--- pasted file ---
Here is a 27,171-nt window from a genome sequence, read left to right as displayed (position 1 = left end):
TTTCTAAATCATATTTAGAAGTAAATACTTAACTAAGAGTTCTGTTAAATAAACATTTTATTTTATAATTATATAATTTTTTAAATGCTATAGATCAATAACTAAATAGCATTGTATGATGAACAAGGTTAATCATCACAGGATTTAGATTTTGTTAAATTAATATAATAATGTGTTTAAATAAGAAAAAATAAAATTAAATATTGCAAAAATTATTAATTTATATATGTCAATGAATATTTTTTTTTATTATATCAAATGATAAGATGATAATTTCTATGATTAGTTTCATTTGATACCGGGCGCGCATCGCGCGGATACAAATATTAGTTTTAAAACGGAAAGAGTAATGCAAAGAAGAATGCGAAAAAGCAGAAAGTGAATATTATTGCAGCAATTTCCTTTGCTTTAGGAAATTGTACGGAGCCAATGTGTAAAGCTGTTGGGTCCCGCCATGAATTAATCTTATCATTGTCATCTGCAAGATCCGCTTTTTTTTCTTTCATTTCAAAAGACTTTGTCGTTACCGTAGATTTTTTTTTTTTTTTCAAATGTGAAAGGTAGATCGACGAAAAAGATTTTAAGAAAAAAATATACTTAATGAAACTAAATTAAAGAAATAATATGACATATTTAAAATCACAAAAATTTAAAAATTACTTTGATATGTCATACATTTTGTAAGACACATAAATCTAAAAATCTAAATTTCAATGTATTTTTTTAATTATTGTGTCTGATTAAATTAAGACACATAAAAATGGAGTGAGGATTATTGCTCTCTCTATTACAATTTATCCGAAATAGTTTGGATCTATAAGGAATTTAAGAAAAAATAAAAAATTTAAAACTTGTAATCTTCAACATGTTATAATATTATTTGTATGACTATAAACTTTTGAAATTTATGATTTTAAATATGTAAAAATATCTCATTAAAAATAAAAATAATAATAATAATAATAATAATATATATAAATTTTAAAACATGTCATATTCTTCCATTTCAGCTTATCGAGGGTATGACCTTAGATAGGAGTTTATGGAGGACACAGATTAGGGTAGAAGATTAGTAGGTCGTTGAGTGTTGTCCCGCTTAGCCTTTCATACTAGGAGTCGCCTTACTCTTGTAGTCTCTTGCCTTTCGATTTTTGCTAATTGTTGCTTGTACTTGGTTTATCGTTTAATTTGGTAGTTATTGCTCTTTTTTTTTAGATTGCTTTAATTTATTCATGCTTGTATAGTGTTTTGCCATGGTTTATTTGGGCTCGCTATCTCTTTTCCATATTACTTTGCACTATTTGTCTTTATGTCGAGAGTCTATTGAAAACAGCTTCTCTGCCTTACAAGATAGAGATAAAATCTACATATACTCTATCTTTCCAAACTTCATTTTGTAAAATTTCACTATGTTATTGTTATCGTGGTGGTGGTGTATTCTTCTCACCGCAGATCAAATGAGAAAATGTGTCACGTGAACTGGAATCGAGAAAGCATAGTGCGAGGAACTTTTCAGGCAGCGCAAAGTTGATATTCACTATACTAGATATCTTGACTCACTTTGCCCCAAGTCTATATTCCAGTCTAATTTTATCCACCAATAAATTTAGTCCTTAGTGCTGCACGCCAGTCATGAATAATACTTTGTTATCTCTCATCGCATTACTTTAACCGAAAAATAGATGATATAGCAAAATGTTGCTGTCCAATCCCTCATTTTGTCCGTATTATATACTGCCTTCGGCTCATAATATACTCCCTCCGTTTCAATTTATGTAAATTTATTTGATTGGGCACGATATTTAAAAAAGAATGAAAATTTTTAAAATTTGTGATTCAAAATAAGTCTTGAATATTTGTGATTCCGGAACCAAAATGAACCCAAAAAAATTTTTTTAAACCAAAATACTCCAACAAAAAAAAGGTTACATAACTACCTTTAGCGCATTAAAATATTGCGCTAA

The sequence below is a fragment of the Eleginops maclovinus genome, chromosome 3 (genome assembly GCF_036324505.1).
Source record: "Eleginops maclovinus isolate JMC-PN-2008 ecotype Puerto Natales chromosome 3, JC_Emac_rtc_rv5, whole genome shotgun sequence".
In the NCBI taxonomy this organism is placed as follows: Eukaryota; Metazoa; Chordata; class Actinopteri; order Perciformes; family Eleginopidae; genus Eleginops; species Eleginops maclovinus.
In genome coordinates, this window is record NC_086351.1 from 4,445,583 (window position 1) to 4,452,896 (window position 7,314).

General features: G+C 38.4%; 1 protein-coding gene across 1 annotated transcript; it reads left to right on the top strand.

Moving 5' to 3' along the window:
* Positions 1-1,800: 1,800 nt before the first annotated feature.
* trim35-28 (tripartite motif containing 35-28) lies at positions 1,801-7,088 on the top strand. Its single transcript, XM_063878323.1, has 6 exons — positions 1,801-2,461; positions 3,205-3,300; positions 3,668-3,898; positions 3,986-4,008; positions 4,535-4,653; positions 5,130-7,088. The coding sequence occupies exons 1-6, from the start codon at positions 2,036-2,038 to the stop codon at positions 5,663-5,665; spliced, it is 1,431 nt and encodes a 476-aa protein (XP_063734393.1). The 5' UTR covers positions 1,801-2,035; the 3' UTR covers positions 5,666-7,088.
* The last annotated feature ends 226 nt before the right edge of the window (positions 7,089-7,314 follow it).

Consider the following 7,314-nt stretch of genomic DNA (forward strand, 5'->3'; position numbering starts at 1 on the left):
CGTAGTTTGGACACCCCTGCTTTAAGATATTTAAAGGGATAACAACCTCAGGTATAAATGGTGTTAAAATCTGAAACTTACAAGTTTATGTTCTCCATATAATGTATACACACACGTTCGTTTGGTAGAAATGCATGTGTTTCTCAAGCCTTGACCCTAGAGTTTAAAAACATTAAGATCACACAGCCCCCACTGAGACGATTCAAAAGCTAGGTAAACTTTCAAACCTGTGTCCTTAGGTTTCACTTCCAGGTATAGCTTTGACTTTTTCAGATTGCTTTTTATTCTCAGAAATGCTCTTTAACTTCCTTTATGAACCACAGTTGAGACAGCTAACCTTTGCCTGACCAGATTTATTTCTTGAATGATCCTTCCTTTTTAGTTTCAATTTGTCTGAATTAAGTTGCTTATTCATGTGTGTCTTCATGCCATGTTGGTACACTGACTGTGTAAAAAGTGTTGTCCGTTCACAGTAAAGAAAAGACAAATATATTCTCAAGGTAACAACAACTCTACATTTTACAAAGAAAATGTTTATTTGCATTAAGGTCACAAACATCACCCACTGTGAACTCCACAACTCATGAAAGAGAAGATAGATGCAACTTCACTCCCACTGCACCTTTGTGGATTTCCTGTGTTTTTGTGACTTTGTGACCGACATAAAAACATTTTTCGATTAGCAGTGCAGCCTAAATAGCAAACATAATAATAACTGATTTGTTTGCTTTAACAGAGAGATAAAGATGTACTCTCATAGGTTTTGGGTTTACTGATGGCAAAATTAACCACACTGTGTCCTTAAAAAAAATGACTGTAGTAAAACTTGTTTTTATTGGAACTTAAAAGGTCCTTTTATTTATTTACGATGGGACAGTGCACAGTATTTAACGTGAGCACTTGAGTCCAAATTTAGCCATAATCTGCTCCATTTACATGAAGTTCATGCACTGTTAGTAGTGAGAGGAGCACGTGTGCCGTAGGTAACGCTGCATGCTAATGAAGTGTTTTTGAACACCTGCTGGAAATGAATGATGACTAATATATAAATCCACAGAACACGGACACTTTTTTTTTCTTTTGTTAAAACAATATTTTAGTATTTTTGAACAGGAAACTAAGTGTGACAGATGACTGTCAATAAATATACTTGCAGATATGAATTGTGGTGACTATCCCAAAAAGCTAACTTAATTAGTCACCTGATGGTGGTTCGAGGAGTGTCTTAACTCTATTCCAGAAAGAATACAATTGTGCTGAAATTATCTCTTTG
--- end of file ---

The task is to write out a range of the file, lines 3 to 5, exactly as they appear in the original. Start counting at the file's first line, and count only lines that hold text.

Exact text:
The sequence below is a fragment of the Eleginops maclovinus genome, chromosome 3 (genome assembly GCF_036324505.1).
Source record: "Eleginops maclovinus isolate JMC-PN-2008 ecotype Puerto Natales chromosome 3, JC_Emac_rtc_rv5, whole genome shotgun sequence".
In the NCBI taxonomy this organism is placed as follows: Eukaryota; Metazoa; Chordata; class Actinopteri; order Perciformes; family Eleginopidae; genus Eleginops; species Eleginops maclovinus.